4 Exercise (14). A group H is called finitely generated if there is a finite set A such that H = A. a) Prove that every finite group is finitely generated. Proof. For a finite group G let A = G. Then G = A. b) Prove that Z is finitely generated. Proof. Observe that Z = 1, 1. c) Prove that every finitely generated subgroup of the additive group Q is cyclic. Proof. Let H be a finitely generated subgroup of Q; i.e. H = ± p 1 q 1, ± p 2 q 2,..., ± pn q n where each p i and q i are elements of Z. Observe that p i q i = p i q 1 q 2 q n q1q 2...q n q i where the latter factor is an element of Z. Therefore the group H is a subset (and a subgroup, by construction) of ± 1 q 1 q 2 q n. Since the latter is a cyclic group, it is isomorphic to Z. We have proved earlier that any subgroup of Z is cyclic. Hence, H is a cyclic group. d) Prove that Q is not finitely generated. Proof. We proceed by contradiction. Assume Q is finitely generated. Then, by the previous exercise Q is cyclic and has a generator p p where p, q Z. We will show that / p. q q+1 q If p p then there exist z Z such that z p = p. Then, z = q p = q. The latter q q q q+1 p q+1 q+1 is irreducible and implies that z / Z. Thus, we arrive at a contradiction. Exercise (15). Exhibit a proper subgroup of Q which is not cyclic. Exhibit. For any prime p let Q p = 1 z Z. It is easy to check that Q p z p is a group. Associativity is inherited form Q. The identity, namely 0 is a member of the set. Inverses have the form ( 1) n p z. Lastly, it is closed under addition ( n p i + m p j = n pj +m p i p i+j ). Exercise (19). A nontrivial group is called divisible if for each element a A and each nonzero integer k there is an element x A such that x k = a, i.e., each element has a k th root in A. a) Prove that the additive group of rational numbers, Q, is divisible. Proof. For any non zero integer k and any q Q let q = q k. Observe that q Q an that kq = q. b) Prove that no finite abelian group is divisible. Proof. Observe that any element in a finite abelian group A has finite order. Let {a i } n 1 be an enumeration of the elements in A and let d = lcm{{ a i n 1}}; i.e. the least common multiple of the order of all the elements in A. We prove that no element (other than the identity) has a d root. We proceed by contradiction. Let a A be a non identity element, and assume there exist â such that â d = a. Since A is abelian â has the form Therefore a p 1 1 a p 2 2 a pn n â d = a dp 1 1 a dp 2 2 a dpn n Since the order of any element divides d we have that a dp i i we arrive at the much desired contradiction. = 1 for all i. Hence â d = 1, and 4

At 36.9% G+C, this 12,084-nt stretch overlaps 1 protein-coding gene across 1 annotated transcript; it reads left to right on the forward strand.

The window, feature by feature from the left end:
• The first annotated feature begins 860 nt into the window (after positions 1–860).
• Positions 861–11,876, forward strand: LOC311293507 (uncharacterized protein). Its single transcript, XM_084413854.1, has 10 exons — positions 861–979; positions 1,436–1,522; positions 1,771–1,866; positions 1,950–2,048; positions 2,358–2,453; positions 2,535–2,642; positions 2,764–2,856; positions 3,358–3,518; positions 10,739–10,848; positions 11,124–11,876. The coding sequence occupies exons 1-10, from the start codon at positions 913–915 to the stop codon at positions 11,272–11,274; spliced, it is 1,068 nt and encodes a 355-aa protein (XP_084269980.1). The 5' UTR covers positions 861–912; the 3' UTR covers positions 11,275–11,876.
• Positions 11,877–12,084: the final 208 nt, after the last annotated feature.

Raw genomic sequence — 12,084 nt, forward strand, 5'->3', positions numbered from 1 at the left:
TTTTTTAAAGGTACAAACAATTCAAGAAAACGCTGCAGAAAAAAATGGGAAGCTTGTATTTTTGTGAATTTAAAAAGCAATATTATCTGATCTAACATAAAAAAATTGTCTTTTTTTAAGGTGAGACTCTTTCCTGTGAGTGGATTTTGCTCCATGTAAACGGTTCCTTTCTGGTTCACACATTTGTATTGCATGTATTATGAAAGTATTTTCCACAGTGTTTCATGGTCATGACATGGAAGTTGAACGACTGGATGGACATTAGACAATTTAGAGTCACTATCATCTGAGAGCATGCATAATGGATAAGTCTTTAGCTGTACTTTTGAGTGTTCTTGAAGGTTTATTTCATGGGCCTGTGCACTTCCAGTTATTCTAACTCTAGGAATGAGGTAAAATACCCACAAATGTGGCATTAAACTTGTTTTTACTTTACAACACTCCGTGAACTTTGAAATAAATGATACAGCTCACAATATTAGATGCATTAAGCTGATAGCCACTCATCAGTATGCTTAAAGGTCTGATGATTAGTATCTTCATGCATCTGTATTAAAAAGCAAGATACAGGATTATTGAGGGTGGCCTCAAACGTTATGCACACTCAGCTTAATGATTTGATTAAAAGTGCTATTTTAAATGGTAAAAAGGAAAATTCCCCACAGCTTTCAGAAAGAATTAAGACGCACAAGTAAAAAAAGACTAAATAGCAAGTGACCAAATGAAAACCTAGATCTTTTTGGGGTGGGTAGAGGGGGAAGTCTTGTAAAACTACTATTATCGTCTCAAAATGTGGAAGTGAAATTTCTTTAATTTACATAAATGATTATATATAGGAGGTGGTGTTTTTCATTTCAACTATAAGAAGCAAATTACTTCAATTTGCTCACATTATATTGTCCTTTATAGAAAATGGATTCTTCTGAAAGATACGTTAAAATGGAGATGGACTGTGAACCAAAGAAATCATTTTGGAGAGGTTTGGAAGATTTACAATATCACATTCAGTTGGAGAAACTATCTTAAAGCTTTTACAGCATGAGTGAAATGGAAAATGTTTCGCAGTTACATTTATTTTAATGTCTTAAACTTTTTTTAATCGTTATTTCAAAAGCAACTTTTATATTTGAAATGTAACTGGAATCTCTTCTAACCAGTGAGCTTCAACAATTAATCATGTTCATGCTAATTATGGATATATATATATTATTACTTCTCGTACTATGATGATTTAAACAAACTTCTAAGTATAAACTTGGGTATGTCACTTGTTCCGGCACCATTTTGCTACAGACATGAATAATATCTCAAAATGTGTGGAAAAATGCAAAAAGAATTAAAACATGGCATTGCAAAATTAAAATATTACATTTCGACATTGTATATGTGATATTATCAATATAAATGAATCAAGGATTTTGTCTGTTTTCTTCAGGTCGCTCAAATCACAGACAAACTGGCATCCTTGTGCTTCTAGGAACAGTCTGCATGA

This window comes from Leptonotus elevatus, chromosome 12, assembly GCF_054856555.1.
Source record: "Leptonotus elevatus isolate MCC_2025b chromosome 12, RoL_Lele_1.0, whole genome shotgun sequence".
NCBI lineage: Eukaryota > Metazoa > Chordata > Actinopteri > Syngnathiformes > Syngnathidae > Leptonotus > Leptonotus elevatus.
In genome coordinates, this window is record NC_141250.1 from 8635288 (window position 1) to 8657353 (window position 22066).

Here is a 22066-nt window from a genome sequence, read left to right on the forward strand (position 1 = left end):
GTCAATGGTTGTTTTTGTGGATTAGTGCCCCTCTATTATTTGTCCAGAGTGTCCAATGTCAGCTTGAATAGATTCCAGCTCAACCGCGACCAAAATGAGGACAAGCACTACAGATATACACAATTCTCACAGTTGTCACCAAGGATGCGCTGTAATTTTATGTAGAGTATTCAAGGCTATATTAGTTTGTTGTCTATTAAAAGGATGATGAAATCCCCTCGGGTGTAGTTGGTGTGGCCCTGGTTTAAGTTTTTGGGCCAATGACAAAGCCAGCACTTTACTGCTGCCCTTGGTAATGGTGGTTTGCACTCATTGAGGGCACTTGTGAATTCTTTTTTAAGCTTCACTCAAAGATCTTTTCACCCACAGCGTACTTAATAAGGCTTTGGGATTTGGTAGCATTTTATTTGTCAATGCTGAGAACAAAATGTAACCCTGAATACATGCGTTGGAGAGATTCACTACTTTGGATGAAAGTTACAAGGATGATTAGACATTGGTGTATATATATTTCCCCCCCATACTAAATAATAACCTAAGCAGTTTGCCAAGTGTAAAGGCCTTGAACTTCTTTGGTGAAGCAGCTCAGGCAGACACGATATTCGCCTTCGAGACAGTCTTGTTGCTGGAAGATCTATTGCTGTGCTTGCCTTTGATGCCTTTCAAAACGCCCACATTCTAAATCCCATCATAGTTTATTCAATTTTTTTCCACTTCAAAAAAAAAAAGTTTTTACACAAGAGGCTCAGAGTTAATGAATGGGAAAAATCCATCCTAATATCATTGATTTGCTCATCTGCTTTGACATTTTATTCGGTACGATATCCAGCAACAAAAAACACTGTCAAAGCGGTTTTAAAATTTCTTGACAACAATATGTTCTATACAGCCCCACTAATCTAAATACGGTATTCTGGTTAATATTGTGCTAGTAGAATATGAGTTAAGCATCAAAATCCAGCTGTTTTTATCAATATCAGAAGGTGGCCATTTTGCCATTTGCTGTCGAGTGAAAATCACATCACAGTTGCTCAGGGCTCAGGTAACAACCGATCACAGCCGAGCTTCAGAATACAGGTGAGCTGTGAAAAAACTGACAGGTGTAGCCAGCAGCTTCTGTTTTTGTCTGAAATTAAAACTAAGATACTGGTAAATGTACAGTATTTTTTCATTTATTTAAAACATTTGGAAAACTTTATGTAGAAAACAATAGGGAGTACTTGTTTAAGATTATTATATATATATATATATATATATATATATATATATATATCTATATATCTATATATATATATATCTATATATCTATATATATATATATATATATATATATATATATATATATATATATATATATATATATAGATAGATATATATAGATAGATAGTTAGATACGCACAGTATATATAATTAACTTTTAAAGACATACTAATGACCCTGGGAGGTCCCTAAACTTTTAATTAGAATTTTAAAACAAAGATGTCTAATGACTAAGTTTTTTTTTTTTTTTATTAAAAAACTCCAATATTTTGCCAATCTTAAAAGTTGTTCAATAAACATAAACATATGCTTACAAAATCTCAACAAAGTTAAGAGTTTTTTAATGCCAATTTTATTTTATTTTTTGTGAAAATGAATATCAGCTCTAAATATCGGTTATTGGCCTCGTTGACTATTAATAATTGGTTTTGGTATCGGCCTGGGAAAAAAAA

5 Section 2.5 Exercise (8). In each of the following groups find the normalizer of each subgroup a) S 3. Solution. For any of the subgroups generated by a permutation of length 2, the element (1 2 3) does not preserve the group under conjugation, therefore the normalizer can not be the entire group S 3. Hence N( (1 2) ) = (1 2) N( (1 3) ) = (1 3) N( (2 3) ) = (1 2) For the element (1 2 3), we note that the conjugation by (1 2) preserves the group. Therefore (1 2) N( (1 2 3) and the only possible choice is that N( (1 2 3) = S 3. b) Q 8. Solution. We easily check that conjugation by any of the elements i, j, k preserves the group 1, therefore N( 1 ) = Q 8. Similarly we easily check that i N( j ), j N( k ) and k N( i ). Therefore N( i ) = N( j ) = N( k ) = Q 8. 5